5. Pun KK, Wong CK, Tsui EY, et al. Hypokalemic periodic paralysis due to the Sjögren syndrome in Chinese patients. Ann Intern Med 1989; 110:405.
  6. Bridoux F, Kyndt X, Abou-Ayache R, et al. Proximal tubular dysfunction in primary Sjögren's syndrome: a clinicopathological study of 2 cases. Clin Nephrol 2004; 61:434.
  7. Buckalew VM Jr. Nephrolithiasis in renal tubular acidosis. J Urol 1989; 141:731.
  8. Kobayashi T, Muto S, Nemoto J, et al. Fanconi's syndrome and distal (type 1) renal tubular acidosis in a patient with primary Sjögren's syndrome with monoclonal gammopathy of undetermined significance. Clin Nephrol 2006; 65:427.
  9. Batlle D, Haque SK. Genetic causes and mechanisms of distal renal tubular acidosis. Nephrol Dial Transplant 2012; 27:3691.
  10. Blackstock MJ, Lee A. Hypokalaemia and Renal Tubular Acidosis due to Abuse of Nurofen Plus. Case Rep Crit Care 2012; 2012:141505.
  11. Salter MD. Ibuprofen-Induced Hypokalemia and Distal Renal Tubular Acidosis: A Patient's Perceptions of Over-the-Counter Medications and Their Adverse Effects. Case Rep Crit Care 2013; 2013:875857.
  12. Carlisle EJ, Donnelly SM, Vasuvattakul S, et al. Glue-sniffing and distal renal tubular acidosis: sticking to the facts. J Am Soc Nephrol 1991; 1:1019.
  13. Maldonado JE, Velosa JA, Kyle RA, et al. Fanconi syndrome in adults. A manifestation of a latent form of myeloma. Am J Med 1975; 58:354.
  14. Leboulleux M, Lelongt B, Mougenot B, et al. Protease resistance and binding of Ig light chains in myeloma-associated tubulopathies. Kidney Int 1995; 48:72.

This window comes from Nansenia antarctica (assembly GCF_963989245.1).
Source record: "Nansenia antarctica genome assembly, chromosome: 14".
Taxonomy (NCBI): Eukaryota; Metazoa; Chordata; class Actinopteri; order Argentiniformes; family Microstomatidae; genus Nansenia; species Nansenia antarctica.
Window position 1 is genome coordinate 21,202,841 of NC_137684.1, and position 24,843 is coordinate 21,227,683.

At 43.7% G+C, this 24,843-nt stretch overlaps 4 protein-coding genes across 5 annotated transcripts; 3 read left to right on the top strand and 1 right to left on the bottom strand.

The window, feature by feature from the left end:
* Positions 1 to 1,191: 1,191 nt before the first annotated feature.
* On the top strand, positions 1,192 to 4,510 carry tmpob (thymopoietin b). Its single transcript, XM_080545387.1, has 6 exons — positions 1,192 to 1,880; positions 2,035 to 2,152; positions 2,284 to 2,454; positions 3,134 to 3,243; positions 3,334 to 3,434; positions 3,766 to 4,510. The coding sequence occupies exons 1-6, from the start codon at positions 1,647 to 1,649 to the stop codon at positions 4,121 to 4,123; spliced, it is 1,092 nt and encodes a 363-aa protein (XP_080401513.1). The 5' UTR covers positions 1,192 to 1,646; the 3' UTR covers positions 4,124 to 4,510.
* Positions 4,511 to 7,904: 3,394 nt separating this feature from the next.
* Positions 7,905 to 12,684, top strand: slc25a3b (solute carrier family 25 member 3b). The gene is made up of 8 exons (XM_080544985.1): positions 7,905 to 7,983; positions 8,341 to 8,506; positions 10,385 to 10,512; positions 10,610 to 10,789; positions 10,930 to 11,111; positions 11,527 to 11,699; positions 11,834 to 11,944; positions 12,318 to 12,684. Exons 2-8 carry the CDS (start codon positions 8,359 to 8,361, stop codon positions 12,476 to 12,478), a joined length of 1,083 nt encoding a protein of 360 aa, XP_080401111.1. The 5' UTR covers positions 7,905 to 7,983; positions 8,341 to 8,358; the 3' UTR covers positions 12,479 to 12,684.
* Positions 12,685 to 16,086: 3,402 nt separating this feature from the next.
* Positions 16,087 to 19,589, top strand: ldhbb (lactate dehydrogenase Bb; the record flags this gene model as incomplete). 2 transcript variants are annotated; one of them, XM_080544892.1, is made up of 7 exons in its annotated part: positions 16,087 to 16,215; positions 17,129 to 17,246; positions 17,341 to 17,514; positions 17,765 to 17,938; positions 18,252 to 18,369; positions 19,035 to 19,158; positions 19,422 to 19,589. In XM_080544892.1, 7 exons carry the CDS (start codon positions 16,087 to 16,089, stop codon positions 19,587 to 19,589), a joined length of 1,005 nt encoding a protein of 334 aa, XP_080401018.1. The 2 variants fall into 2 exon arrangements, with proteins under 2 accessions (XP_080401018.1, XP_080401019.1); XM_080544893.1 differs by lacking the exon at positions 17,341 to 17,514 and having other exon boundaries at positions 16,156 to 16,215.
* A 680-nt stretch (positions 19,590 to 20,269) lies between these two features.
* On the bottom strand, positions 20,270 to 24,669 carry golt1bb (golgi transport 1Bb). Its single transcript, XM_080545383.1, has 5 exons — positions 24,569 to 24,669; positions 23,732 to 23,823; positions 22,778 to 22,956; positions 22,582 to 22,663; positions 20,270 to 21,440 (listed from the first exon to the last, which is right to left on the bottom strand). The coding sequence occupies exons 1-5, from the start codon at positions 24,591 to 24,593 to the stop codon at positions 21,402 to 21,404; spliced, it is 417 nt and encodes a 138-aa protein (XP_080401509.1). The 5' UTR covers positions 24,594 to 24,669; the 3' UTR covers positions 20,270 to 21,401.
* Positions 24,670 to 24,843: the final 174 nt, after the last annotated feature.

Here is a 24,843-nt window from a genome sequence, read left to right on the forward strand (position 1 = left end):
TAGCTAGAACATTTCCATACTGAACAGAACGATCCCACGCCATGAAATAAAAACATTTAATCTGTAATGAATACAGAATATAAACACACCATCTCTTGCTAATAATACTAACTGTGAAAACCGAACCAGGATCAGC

15. Messiaen T, Deret S, Mougenot B, et al. Adult Fanconi syndrome secondary to light chain gammopathy. Clinicopathologic heterogeneity and unusual features in 11 patients. Medicine (Baltimore) 2000; 79:135.
  16. Mirza N, Marson AG, Pirmohamed M. Effect of topiramate on acid-base balance: extent, mechanism and effects. Br J Clin Pharmacol 2009; 68:655.
  17. Gupta SK. Tenofovir-associated Fanconi syndrome: review of the FDA adverse event reporting system. AIDS Patient Care STDS 2008; 22:99.
  18. Shi M, Chen L. Sjögren's syndrome complicated with Fanconi syndrome and Hashimoto's thyroiditis: Case report and literature review. J Int Med Res 2016; 44:753.
  19. Ram R, Swarnalatha G, Dakshinamurty KV. Renal tubular acidosis in Sjögren's syndrome: a case series. Am J Nephrol 2014; 40:123.
  20. Morris RC Jr, Sebastian A. Renal tubular acidosis and the Fanconi syndrome. In: The Metabolic Basis of Inherited Disease, 5th ed, Stanbury JB, Wyngaarden JB, Fredrickson DS, et al (Eds), McGraw-Hill, New York 1983.
  21. Gahl WA, Thoene JG, Schneider JA, et al. NIH conference. Cystinosis: progress in a prototypic disease. Ann Intern Med 1988; 109:557.
  22. Stöhr W, Paulides M, Bielack S, et al. Ifosfamide-induced nephrotoxicity in 593 sarcoma patients: a report from the Late Effects Surveillance System. Pediatr Blood Cancer 2007; 48:447.
  23. Ho PT, Zimmerman K, Wexler LH, et al. A prospective evaluation of ifosfamide-related nephrotoxicity in children and young adults. Cancer 1995; 76:2557.
  24. Igarashi T, Sekine T, Inatomi J, Seki G. Unraveling the molecular pathogenesis of isolated proximal renal tubular acidosis. J Am Soc Nephrol 2002; 13:2171.
  25. Igarashi T, Inatomi J, Sekine T, et al. Novel nonsense mutation in the Na+/HCO3- cotransporter gene (SLC4A4) in a patient with permanent isolated proximal renal tubular acidosis and bilateral glaucoma. J Am Soc Nephrol 2001; 12:713.
  26. Dinour D, Chang MH, Satoh J, et al. A novel missense mutation in the sodium bicarbonate cotransporter (NBCe1/SLC4A4) causes proximal tubular acidosis and glaucoma through ion transport defects. J Biol Chem 2004; 279:52238.